Dermot J. Hayes, Sergio H. Lence, and Susana Goggi
Iowa State University
A case-study approach is used to track research funding decisions made by the private seed sector. The three cases chosen provide a range of intellectual property protection (IPP) environments, crops, and companies, namely, (1) wheat in the United States and the European Union, (2) rootworm-resistant corn, and (3) hybrid tomatoes. The analysis suggests that IPP for US wheat is weak because growers are allowed to save seed and because breeders are responsible for the costs—both transactional and reputational—associated with enforcing those IPP rights that do exist. IPP in processed tomatoes is higher than in wheat because all processing tomatoes are now hybrids. However, the possibility that protected tomato varieties could be asexually reproduced weakens IPP and the incentive for the private sector to fund the basic research that might lead to highvalue varieties. IPP in the US corn market is strong, and as a result, the private sector dominates in all aspects of the research process.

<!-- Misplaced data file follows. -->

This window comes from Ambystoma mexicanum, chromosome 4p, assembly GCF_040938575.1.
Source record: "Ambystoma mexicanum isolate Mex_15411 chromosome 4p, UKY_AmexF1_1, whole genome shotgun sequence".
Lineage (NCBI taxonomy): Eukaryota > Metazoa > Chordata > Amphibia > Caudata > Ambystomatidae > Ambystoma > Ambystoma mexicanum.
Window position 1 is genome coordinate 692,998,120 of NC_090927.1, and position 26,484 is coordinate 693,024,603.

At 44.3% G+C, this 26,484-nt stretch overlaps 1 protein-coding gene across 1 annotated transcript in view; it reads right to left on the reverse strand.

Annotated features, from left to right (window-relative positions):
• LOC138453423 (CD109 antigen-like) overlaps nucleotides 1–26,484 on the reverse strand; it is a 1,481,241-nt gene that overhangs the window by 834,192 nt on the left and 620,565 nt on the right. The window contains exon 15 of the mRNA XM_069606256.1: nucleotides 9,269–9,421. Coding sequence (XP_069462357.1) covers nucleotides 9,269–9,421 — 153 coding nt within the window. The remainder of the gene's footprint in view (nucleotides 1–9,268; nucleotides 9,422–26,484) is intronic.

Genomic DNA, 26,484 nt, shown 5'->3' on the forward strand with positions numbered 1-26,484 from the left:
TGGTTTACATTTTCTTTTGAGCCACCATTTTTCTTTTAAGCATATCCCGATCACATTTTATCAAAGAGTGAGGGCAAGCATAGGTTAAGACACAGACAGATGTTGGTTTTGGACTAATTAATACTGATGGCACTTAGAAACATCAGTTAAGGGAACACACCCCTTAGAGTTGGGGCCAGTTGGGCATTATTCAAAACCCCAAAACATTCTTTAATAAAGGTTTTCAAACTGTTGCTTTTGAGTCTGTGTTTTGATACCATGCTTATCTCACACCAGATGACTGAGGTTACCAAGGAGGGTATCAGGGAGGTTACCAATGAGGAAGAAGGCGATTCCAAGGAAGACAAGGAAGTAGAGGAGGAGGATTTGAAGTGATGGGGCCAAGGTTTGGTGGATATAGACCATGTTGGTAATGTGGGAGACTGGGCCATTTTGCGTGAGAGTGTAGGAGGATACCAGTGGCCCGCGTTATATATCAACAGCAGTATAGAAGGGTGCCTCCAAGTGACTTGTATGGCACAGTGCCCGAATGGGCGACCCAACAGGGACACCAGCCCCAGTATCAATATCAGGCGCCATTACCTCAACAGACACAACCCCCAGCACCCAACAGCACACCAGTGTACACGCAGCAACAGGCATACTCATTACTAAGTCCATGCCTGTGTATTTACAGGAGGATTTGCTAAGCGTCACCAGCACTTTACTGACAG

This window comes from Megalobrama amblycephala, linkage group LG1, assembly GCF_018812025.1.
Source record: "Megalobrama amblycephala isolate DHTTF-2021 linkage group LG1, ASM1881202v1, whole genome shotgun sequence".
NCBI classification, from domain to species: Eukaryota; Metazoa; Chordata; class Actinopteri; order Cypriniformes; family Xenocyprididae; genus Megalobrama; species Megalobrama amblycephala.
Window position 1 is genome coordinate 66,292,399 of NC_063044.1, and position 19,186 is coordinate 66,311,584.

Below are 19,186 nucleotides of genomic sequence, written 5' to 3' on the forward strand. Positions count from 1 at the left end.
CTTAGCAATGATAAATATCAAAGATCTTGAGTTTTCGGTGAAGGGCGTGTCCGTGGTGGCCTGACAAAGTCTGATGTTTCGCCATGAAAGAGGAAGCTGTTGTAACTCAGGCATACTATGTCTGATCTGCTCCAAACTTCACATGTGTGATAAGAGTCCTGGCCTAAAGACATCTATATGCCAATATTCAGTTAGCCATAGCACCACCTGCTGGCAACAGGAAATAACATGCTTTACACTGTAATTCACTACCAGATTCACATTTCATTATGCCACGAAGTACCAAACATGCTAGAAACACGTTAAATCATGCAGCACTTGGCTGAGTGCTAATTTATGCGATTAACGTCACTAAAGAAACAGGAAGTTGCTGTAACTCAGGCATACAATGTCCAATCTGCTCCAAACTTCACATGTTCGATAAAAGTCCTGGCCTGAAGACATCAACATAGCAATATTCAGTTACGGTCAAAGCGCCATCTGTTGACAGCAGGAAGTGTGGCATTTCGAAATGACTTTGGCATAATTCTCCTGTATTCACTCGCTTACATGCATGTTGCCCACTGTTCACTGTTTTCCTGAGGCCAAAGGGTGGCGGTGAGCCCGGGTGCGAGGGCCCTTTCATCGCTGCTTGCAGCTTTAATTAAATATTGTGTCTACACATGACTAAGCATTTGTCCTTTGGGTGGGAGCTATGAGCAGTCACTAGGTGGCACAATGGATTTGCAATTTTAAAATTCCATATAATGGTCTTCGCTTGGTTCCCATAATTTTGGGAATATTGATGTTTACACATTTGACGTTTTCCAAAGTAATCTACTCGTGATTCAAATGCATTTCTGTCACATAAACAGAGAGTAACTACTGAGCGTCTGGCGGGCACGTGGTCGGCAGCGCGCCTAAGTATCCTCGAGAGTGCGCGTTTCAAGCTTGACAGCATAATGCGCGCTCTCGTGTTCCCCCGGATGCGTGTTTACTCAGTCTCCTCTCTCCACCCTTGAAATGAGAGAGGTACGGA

Key words: Crop yield, genetic gain, intellectual property, seed sector.